|Type of medicine||Antidepressant|
|Used for||Depression in adults|
|Also called||Zispin SolTab®|
|Available as||Tablets, orodispersible (melt-in-the-mouth) tablets, oral solution|
Noradrenaline and serotonin are chemicals in the brain which, when released, act to improve mood. Depression is thought to involve a decrease in the amount of these chemicals. Mirtazapine works in the brain to increase the amount of noradrenaline and serotonin in order to lift mood and help relieve depression.
Before taking mirtazapine
Before taking mirtazapine make sure your doctor or pharmacist knows:
- If you have liver, heart or kidney problems.
- If you have hypotension (low blood pressure), glaucoma or diabetes.
- If you have ever had epilepsy.
- If you have been experiencing difficulty passing urine.
- If you have a history of psychiatric disorders such as schizophrenia or bipolar depression.
- If you have an intolerance to sucrose or have a condition called phenylketonuria.
- If you are pregnant, trying for a baby or breast-feeding.
- If you are taking other medicines, including those available to buy without a prescription, herbal or complementary medicines.
- If you have ever had an allergic reaction to this or any other medicine.
How to take mirtazapine
- Before beginning treatment, read the manufacturer's printed information leaflet.
- Take mirtazapine exactly as directed by your doctor.
- Tablets should be swallowed whole with a glass of water. Do not not chew or crush the tablets.
- Orodispersible (melt-in-the-mouth) tablets should be removed carefully from the packaging by peeling off the foil then placed on the tongue where they will dissolve. They can then be swallowed without water.
- Try to take mirtazapine at the same times each day to avoid missing any doses. It is usually taken at bedtime.
- If you forget to take a dose, do not worry, just remember to take the next dose when it is due. Do not take two doses together to make up for a missed dose.
Getting the most from your treatment
- It may take up to four weeks before you feel the full benefit of this treatment although some improvement is often felt earlier than this. Do not stop taking mirtazapine thinking that it is not working.
- Suicidal thoughts may be associated with depression and the medicines used to treat it. You may be at risk of such thoughts early in your treatment, or soon after stopping if you have previously thought about harming yourself, or if you are a young adult. Tell your doctor straight away if you are having any thoughts of harming yourself.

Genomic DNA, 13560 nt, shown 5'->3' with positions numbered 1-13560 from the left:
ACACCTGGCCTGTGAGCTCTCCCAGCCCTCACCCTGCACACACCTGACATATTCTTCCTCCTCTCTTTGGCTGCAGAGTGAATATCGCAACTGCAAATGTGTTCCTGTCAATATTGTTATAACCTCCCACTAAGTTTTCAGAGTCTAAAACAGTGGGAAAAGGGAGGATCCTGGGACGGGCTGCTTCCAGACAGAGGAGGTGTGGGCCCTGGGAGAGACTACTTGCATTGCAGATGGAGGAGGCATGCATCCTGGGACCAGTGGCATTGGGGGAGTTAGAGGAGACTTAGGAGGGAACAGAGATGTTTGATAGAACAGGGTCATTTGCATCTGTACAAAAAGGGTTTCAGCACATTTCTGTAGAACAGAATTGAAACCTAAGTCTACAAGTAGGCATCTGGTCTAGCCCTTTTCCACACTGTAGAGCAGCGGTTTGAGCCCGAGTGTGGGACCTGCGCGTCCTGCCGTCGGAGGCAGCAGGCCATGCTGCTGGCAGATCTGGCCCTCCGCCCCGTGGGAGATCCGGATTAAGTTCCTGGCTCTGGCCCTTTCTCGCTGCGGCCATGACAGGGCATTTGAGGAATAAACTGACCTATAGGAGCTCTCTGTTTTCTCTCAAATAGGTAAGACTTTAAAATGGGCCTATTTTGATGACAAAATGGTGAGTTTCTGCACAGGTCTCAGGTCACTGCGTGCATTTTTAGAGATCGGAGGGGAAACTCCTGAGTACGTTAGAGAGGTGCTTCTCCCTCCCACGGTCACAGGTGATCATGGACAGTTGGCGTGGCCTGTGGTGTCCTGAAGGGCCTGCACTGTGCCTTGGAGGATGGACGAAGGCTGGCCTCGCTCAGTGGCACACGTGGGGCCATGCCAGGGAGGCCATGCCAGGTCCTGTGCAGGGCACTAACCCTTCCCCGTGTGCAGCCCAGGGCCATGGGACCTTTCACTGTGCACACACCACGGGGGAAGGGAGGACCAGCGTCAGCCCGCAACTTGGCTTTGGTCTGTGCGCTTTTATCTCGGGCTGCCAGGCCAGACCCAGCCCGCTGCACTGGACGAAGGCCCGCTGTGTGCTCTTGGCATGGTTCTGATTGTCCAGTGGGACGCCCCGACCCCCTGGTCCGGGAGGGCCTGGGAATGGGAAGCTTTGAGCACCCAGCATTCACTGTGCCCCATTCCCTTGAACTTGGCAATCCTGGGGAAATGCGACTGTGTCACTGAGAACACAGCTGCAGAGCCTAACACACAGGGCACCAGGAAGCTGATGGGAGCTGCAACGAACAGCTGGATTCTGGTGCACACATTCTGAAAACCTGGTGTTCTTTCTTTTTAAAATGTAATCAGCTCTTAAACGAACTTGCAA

- You must keep your regular appointments with your doctor who will want to check on your progress. If you do not feel any better after taking mirtazapine for 4 weeks, let your doctor know.
- Mirtazapine should usually be stopped gradually over a few weeks to avoid withdrawal symptoms which may include dizziness, anxiety, headache, feeling sick and agitation. For this reason, do not stop taking mirtazapine without speaking to your doctor first.
Can mirtazapine cause problems?
Along with their useful effects, all medicines can cause unwanted side-effects although not everyone experiences them. These usually improve as your body adjusts to the new medicine, but speak with your doctor or pharmacist if any of the following side-effects continue or become troublesome.
|Mirtazapine side-effects||What can I do if I experience this|
|Drowsiness||Make sure your reactions are normal before driving, operating machinery or doing any other jobs which could be dangerous if you were not fully alert. Try to avoid alcohol as it will increase drowsiness|
|Light-headedness or dizziness when getting up from a sitting or lying position||Getting up slowly should help. If you begin to feel dizzy, lie down until the feeling passes, then sit for a few minutes before standing. If this becomes a problem speak with your doctor|
|Increased appetite and weight, dry mouth, swollen feet and ankles, tiredness, shakiness, vivid dreams or difficulty sleeping, agitation, pain in the joints or muscles, and feelings of hostility such as anger||If any of these become troublesome, speak with your doctor|
Important: if you develop any of the following, contact your doctor straight away:
- Jaundice (yellowing of the skin and whites of the eyes).
- Fever, sore throat, or a swollen and sore mouth.
- Swelling of the lips, face or tongue.
If you experience these or any other worrying symptoms which you think may be due to this medicine, discuss them with your doctor or pharmacist.
How to store mirtazapine
- Keep all medicines out of the reach and sight of children.
- Store in a cool, dry place, away from direct heat and light.
Important information about all medicines
Further reading & references
- British National Formulary; 59th Edition (March 2010) British Medical Association and Royal Pharmaceutical Society of Great Britain, London.
- Manufacturer's PIL, Mirtazapine 15 mg and 45 mg Tablets, Actavis UK Ltd, electronic Medicines Compendium. Dated October 2010.
- Manufacturer's PIL, Zispin SolTab®; Manufacturer's PIL, Zispin SolTab®, Organon Laboratories Limited, electronic Medicines Compendium. Dated October 2010.
|Original Author: Helen Allen||Current Version: Helen Allen||Peer Reviewer: Prof Cathy Jackson|
|Last Checked: 15/12/2011||Document ID: 1081 Version: 24||© EMIS|
Disclaimer: This article is for information only and should not be used for the diagnosis or treatment of medical conditions. EMIS has used all reasonable care in compiling the information but make no warranty as to its accuracy. Consult a doctor or other health care professional for diagnosis and treatment of medical conditions. For details see our conditions.